I stumbled across a problem today with running a python package from a different directory than where the python files are. The package looked like this (in principle):

/home/someone/mypackage/
   __init__.py
   template.html
   foobar.py

The foobar.py script contains this code:

def foo():
   tmpl = open('template.html').read()
   return tmpl.replace('X','Y')

That's fine and works when you run the file directly. The problem comes when you run the foobar.py script from somewhere completely different (e.g. /home/mrbloggs/otherpackage/). The solution to this comes from Zope's package_home.

The problem is that if your script does the following:

import sys
sys.path.insert(0, '/home/someone/mypackage')
import foobar
foobar.foo()

Then the file template.html can not be found. That's because upon executing the importing script it holds a different execution path.

So what I did was that I added the following code which I pinched from Zope's package_home:

def package_home(gdict):
   filename = gdict["__file__"]
   return os.path.dirname(filename)

def foo():
   tmpl = open(os.path.join(package_home(globals()), 'template.html')).read()
   return tmpl.replace('X','Y')

Good to know for the future!

adam smith - 16 June 2006 [«« Reply to this]
Thanks for this post--I have been perplexed by this same issue. I did the following to make it a little more convenient to call:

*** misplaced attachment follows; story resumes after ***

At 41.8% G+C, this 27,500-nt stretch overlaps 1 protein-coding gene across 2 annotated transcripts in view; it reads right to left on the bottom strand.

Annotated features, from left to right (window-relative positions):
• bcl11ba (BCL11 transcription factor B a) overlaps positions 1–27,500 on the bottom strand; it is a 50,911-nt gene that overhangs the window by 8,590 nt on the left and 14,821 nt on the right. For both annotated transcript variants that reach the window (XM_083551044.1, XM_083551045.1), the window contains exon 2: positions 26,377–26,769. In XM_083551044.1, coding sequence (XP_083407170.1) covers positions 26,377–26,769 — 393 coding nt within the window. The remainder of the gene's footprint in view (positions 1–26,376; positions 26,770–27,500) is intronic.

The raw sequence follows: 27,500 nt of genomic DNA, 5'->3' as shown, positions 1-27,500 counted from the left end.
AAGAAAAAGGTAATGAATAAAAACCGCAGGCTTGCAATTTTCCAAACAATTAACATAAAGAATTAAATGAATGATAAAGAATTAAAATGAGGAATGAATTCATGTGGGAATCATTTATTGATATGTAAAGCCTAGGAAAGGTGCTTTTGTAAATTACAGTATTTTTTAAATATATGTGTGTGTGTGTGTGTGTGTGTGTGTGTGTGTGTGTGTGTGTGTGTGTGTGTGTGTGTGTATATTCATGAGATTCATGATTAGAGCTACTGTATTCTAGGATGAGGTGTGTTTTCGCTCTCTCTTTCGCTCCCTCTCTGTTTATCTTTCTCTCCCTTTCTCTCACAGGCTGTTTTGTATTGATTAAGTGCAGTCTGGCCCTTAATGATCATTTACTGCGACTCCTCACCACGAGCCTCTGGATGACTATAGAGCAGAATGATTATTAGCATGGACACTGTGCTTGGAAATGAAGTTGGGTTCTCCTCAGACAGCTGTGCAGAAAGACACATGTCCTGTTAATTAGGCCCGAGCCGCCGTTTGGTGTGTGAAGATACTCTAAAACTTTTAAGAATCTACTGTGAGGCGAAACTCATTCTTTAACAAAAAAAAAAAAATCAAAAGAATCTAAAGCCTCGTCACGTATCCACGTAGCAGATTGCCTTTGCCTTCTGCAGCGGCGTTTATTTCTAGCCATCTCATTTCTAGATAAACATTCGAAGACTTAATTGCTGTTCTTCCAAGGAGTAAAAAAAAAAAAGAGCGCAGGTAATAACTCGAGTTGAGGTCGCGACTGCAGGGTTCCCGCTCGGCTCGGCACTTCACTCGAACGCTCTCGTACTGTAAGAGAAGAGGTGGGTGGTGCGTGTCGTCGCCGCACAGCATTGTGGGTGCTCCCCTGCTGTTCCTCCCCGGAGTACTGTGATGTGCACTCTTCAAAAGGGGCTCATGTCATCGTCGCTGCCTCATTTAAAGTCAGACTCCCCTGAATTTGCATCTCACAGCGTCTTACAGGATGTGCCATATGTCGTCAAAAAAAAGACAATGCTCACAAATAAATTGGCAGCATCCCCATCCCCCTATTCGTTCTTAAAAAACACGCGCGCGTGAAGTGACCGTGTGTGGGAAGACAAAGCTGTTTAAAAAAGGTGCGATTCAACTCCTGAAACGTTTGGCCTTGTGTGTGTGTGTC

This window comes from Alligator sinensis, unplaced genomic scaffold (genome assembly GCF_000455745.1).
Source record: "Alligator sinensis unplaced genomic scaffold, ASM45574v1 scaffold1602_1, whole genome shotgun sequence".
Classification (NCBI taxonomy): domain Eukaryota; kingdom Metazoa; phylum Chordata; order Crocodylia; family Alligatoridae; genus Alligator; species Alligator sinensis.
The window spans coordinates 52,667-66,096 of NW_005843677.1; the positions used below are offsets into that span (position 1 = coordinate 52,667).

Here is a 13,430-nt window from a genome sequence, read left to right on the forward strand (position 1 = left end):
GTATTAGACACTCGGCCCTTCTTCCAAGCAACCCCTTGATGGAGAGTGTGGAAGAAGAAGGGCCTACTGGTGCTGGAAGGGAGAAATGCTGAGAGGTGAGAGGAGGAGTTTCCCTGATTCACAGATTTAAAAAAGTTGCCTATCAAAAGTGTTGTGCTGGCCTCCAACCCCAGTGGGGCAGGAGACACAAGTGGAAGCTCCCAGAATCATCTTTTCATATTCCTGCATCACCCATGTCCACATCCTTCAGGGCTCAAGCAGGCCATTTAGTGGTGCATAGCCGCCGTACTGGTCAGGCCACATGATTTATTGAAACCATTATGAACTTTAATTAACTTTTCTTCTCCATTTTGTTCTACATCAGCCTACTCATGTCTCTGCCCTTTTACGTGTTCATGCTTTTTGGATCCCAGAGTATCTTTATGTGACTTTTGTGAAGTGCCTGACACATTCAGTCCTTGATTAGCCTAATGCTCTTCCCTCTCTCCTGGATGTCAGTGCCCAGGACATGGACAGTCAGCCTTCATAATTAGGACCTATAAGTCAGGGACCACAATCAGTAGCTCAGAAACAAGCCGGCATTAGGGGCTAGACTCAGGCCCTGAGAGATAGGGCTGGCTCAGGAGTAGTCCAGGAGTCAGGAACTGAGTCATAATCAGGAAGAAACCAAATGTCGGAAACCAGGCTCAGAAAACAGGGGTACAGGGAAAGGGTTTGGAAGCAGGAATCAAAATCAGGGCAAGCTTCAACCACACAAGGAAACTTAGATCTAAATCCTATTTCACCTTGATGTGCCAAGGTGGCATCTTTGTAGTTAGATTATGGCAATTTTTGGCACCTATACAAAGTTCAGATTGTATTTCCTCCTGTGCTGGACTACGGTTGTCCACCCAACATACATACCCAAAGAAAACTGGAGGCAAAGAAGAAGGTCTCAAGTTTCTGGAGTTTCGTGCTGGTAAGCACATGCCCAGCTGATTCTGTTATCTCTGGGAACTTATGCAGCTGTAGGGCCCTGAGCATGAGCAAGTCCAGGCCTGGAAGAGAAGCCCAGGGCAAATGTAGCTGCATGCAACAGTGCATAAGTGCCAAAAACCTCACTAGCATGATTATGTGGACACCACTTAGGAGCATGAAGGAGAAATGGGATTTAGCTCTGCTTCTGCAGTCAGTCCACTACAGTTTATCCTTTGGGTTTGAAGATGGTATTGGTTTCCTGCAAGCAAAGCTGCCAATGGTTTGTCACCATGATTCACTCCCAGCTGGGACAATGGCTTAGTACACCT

I put this code into a package_home.py module:

---
import os

def get_package_home(context):
return os.path.dirname(context["__file__"])

def get_execution_path(context, filename):
return os.path.join(get_package_home(context), filename)
---

Then in my code, I just need to import it and call it like this:

---
from package_home import get_execution_path
get_execution_path(globals(), 'template.html')
---

(It doesn't look like indentation is preserved in these posts.)

Python is not my primary language, so I am not sure if this is possible, but I wonder if we can't get rid of the repetitive globals() in the call by having the get_execution_path method somehow (through introspection) get this information for the calling object.

Also, is there a way to include these methods in an upper level package's __init__.py file so they can be available to all the code in an application without having to explicitly import it into every module we want to use it in?
adam smith - 14 July 2006 [«« Reply to this]
OK, I finally returned to this, and here is the latest version using introspection to make finding the package home as convenient as possible:

# IN package_home.py
import os, sys, inspect

def _package_home(filename):
return os.path.dirname(filename)

def package_home(context):
""" this preserves the functionality of the original package_home function
within this new approach"""
return _package_home(context["__file__"])

def execution_path(filename):
return os.path.join(_package_home(inspect.getfile(sys._getframe(1))), filename)

def execution_path2(filename):
"""alternately, you can just use this method to hide a lot of complexity
without needing any of the other functions above"""
return os.path.join(os.path.dirname(inspect.getfile(sys._getframe(1))), filename)

#USAGE
from package_home import execution_path
execution_path('template.html')

Again, sorry that I don't know how to preserve indentation in these posts.

The sys._getframe(1) call examines the call stack and retrieves information about the calling function, so no matter how it is executed, it should work.
Justin - 21 October 2009 [«« Reply to this]
Very useful, thanks.


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